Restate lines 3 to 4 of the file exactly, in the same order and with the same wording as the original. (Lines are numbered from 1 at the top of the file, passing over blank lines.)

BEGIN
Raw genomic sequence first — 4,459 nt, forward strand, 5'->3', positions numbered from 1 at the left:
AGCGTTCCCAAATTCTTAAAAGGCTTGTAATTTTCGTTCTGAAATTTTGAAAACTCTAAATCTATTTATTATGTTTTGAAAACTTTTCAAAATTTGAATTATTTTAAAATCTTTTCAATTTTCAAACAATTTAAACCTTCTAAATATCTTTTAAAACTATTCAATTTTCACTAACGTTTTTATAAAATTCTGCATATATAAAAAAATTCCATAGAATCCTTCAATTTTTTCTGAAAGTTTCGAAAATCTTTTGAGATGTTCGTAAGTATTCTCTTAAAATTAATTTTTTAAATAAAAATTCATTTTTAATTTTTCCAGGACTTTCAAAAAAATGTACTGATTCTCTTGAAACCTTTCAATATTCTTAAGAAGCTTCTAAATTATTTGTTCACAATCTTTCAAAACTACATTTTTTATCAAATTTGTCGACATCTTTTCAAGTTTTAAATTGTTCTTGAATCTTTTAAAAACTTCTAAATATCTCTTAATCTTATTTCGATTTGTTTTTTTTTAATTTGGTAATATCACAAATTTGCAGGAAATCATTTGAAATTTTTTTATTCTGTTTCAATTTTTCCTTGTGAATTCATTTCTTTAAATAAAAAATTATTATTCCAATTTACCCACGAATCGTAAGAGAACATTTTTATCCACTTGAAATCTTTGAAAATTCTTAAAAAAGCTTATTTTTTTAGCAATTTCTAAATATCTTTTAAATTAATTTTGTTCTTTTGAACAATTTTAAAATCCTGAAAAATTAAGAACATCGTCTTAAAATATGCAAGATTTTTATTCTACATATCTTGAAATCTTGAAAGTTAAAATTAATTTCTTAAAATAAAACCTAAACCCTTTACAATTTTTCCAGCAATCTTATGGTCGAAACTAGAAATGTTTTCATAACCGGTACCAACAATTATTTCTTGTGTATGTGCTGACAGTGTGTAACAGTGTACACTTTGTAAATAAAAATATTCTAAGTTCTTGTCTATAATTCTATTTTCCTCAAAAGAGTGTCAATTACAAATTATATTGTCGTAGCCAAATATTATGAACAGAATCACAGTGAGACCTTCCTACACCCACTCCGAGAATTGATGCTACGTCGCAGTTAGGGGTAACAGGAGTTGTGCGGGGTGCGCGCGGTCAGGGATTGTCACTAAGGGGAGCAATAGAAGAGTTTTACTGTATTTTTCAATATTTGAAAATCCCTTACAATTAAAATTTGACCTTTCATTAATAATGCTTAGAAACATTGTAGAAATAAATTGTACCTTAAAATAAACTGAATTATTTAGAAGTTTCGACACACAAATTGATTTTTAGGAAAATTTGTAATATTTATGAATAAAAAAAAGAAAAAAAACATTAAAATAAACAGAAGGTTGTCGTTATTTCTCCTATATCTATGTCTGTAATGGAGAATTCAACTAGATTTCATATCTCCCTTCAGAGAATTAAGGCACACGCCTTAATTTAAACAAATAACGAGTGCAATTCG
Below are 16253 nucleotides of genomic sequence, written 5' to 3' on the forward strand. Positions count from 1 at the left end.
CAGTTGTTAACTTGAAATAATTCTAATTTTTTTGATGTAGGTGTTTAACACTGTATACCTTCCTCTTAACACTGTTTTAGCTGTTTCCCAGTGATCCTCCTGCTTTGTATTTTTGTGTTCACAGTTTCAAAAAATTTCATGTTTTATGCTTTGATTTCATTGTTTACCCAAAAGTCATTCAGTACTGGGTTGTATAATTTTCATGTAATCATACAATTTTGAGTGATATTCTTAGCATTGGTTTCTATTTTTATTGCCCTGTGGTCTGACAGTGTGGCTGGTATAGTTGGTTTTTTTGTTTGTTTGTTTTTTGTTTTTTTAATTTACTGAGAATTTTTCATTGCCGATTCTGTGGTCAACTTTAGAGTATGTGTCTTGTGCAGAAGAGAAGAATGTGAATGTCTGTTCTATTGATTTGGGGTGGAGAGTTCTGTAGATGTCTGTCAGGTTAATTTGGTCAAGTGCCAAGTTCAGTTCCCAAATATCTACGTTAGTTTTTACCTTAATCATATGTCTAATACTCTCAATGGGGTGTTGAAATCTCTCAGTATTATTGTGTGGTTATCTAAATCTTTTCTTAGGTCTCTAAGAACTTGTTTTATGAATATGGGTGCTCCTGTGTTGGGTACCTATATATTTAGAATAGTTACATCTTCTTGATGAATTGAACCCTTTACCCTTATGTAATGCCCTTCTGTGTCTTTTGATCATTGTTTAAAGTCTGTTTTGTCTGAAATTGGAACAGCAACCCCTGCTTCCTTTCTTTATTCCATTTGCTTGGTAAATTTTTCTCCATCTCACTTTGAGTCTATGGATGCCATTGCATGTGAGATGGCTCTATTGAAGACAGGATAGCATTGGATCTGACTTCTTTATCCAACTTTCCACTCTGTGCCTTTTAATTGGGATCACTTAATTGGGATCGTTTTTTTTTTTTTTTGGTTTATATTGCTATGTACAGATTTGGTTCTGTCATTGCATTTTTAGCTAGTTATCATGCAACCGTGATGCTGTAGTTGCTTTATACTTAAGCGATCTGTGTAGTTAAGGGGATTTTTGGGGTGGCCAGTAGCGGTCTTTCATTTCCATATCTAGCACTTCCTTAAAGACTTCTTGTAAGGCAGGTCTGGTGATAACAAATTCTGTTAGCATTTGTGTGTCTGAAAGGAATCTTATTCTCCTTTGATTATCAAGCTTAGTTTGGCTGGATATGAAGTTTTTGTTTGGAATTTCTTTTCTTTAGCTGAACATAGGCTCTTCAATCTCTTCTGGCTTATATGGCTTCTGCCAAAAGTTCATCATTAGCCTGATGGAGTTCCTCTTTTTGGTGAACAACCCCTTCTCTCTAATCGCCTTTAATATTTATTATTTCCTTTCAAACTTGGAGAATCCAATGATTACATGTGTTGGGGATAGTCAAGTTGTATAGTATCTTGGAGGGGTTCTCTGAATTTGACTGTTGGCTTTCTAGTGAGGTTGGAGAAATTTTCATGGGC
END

Below are 16253 nucleotides of genomic sequence, written 5' to 3' on the forward strand. Positions count from 1 at the left end.
CAGTTGTTAACTTGAAATAATTCTAATTTTTTTGATGTAGGTGTTTAACACTGTATACCTTCCTCTTAACACTGTTTTAGCTGTTTCCCAGTGATCCTCCTGCTTTGTATTTTTGTGTTCACAGTTTCAAAAAATTTCATGTTTTATGCTTTGATTTCATTGTTTACCCAAAAGTCATTCAGTACTGGGTTGTATAATTTTCATGTAATCATACAATTTTGAGTGATATTCTTAGCATTGGTTTCTATTTTTATTGCCCTGTGGTCTGACAGTGTGGCTGGTATAGTTGGTTTTTTTGTTTGTTTGTTTTTTGTTTTTTTAATTTACTGAGAATTTTTCATTGCCGATTCTGTGGTCAACTTTAGAGTATGTGTCTTGTGCAGAAGAGAAGAATGTGAATGTCTGTTCTATTGATTTGGGGTGGAGAGTTCTGTAGATGTCTGTCAGGTTAATTTGGTCAAGTGCCAAGTTCAGTTCCCAAATATCTACGTTAGTTTTTACCTTAATCATATGTCTAATACTCTCAATGGGGTGTTGAAATCTCTCAGTATTATTGTGTGGTTATCTAAATCTTTTCTTAGGTCTCTAAGAACTTGTTTTATGAATATGGGTGCTCCTGTGTTGGGTACCTATATATTTAGAATAGTTACATCTTCTTGATGAATTGAACCCTTTACCCTTATGTAATGCCCTTCTGTGTCTTTTGATCATTGTTTAAAGTCTGTTTTGTCTGAAATTGGAACAGCAACCCCTGCTTCCTTTCTTTATTCCATTTGCTTGGTAAATTTTTCTCCATCTCACTTTGAGTCTATGGATGCCATTGCATGTGAGATGGCTCTATTGAAGACAGGATAGCATTGGATCTGACTTCTTTATCCAACTTTCCACTCTGTGCCTTTTAATTGGGATCACTTAATTGGGATCGTTTTTTTTTTTTTTTGGTTTATATTGCTATGTACAGATTTGGTTCTGTCATTGCATTTTTAGCTAGTTATCATGCAACCGTGATGCTGTAGTTGCTTTATACTTAAGCGATCTGTGTAGTTAAGGGGATTTTTGGGGTGGCCAGTAGCGGTCTTTCATTTCCATATCTAGCACTTCCTTAAAGACTTCTTGTAAGGCAGGTCTGGTGATAACAAATTCTGTTAGCATTTGTGTGTCTGAAAGGAATCTTATTCTCCTTTGATTATCAAGCTTAGTTTGGCTGGATATGAAGTTTTTGTTTGGAATTTCTTTTCTTTAGCTGAACATAGGCTCTTCAATCTCTTCTGGCTTATATGGCTTCTGCCAAAAGTTCATCATTAGCCTGATGGAGTTCCTCTTTTTGGTGAACAACCCCTTCTCTCTAATCGCCTTTAATATTTATTATTTCCTTTCAAACTTGGAGAATCCAATGATTACATGTGTTGGGGATAGTCAAGTTGTATAGTATCTTGGAGGGGTTCTCTGAATTTGACTGTTGGCTTTCTAGTGAGGTTGGAGAAATTTTCATGGGC